Gout, the type of inflammatory arthritis caused by a build-up of uric acid, is not always diagnosed correctly the first time around. If you were the victim of misdiagnosis here in Arizona, you may be able to seek reimbursement for your injuries. First, though, it could be of benefit to know what conditions gout can mimic. Rheumatologists don’t call gout a “great imitator” for nothing.
Gout mistaken for other types of arthritis
Many patients have pseudogout, which is like gout but caused by a build-up of crystallized calcium pyrophosphate. Doctors could aspirate fluid from the affected joint and distinguish the two based on what they see under the microscope, but this can only happen when patients are in the middle of a flare-up.
Next, there are rheumatoid arthritis and psoriatic arthritis. Those with gout in multiple joints can easily be misdiagnosed with RA. Both gout and RA create lumps under the skin: tophi in the case of gout. PsA is characterized by dactylitis, which can inflame the fingers and toes, giving them a sausage-like appearance. This can be mistaken for tophi. If patients have pitted fingernails or skin plaques, then doctors should know immediately that it’s PsA.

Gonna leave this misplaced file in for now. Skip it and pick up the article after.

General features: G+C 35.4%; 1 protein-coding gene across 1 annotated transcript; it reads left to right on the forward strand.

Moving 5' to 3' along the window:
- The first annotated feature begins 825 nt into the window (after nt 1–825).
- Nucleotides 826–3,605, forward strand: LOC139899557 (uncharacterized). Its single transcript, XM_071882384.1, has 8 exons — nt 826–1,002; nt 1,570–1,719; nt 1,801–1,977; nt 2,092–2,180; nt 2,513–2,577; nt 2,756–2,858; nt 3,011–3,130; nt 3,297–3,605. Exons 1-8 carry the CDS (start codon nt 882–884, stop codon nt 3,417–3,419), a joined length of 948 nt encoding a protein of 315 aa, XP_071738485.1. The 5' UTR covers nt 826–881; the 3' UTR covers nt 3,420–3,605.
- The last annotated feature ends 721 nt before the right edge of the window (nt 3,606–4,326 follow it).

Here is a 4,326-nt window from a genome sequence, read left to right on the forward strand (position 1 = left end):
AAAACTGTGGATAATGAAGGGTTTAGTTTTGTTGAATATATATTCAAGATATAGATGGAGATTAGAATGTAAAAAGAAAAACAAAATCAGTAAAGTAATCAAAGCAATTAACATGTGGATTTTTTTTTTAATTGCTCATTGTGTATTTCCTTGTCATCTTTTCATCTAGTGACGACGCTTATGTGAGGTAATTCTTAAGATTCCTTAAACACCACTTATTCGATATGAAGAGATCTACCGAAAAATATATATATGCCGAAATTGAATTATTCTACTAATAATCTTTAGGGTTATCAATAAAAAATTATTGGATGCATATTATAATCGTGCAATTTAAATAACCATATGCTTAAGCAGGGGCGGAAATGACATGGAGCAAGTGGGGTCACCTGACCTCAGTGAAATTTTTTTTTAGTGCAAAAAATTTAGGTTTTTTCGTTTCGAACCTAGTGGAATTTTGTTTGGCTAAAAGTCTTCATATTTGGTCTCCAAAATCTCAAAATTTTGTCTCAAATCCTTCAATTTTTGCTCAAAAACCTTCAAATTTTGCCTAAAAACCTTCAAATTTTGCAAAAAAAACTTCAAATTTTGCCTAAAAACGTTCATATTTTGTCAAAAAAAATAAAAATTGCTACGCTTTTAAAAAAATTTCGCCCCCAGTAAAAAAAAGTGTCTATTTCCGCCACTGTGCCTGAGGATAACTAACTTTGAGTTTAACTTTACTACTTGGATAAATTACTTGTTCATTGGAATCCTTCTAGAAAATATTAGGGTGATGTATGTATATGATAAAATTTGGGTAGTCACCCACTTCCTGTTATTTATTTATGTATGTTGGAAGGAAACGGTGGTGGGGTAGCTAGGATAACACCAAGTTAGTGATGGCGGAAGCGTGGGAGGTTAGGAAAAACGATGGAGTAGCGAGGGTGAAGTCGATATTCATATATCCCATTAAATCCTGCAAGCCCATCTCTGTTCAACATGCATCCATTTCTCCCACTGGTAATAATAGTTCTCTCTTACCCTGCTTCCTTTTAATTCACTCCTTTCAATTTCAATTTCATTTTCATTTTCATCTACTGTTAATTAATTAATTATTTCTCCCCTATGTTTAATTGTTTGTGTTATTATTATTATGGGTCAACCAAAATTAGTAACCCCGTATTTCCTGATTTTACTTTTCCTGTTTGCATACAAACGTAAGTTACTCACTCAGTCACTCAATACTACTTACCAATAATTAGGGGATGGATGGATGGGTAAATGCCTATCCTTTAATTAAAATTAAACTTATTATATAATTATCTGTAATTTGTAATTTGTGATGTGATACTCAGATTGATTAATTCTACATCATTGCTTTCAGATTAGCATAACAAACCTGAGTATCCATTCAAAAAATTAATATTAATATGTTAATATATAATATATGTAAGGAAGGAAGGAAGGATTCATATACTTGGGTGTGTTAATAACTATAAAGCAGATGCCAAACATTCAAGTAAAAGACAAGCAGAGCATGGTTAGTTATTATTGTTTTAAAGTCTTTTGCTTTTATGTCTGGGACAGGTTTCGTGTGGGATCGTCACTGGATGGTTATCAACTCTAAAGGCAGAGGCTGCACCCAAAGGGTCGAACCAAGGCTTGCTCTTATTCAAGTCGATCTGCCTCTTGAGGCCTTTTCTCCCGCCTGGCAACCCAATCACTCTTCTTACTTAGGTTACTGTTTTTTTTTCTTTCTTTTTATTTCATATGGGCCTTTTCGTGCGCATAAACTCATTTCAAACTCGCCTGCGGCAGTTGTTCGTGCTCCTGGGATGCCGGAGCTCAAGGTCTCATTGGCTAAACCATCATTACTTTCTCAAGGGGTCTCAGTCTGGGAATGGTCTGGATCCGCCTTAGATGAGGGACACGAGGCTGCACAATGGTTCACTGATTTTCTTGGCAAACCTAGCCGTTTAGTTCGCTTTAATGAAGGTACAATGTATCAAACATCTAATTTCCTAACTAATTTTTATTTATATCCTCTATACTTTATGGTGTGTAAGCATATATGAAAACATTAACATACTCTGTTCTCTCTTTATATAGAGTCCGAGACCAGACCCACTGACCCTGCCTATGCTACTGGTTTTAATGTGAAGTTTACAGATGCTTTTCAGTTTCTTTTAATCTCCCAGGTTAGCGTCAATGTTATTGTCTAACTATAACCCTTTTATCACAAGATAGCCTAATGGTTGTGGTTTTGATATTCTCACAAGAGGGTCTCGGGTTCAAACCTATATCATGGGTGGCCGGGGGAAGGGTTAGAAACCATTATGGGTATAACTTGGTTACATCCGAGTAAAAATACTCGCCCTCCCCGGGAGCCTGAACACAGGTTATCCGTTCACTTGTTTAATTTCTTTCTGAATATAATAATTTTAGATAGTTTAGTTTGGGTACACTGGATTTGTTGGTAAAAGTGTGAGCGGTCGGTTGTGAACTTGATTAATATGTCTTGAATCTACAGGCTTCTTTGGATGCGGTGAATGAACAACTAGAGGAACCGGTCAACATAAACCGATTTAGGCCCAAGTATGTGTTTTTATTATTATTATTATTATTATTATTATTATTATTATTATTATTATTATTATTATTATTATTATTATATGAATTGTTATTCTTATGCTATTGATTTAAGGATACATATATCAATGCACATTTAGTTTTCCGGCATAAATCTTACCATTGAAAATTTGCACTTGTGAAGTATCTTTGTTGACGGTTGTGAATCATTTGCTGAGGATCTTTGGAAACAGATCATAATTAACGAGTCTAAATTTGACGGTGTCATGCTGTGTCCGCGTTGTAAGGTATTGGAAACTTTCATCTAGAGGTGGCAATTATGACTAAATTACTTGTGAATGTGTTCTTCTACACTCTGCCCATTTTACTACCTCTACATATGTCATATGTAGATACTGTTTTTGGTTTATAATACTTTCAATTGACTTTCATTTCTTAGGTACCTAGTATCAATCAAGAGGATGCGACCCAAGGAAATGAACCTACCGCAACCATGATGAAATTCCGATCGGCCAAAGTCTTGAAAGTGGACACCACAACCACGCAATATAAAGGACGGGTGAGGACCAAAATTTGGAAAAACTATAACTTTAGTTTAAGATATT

Also misdiagnosed as an infection or fracture
Doctors may also confuse gout with a joint infection. This is called septic arthritis, and it will lead, like gout, to fever and a higher white blood cell count. Of course, in the case of gout, the body only thinks it’s fighting off an infection. Next, doctors may diagnose gout as cellulitis, a bacterial skin infection.
Lastly, when gout is in the big toe (it’s not always the case), doctors may suspect that patients have suffered a stress fracture. An X-ray should clear up any doubts.
Filing a claim in the case of serious injuries
If you incurred a serious, life-altering injury as a result of a diagnostic error, then you may be able to file a medical malpractice claim. The other side will likely work hard to fight your claim, so you may want a lawyer to assist, especially one who knows something about insurance defense tactics.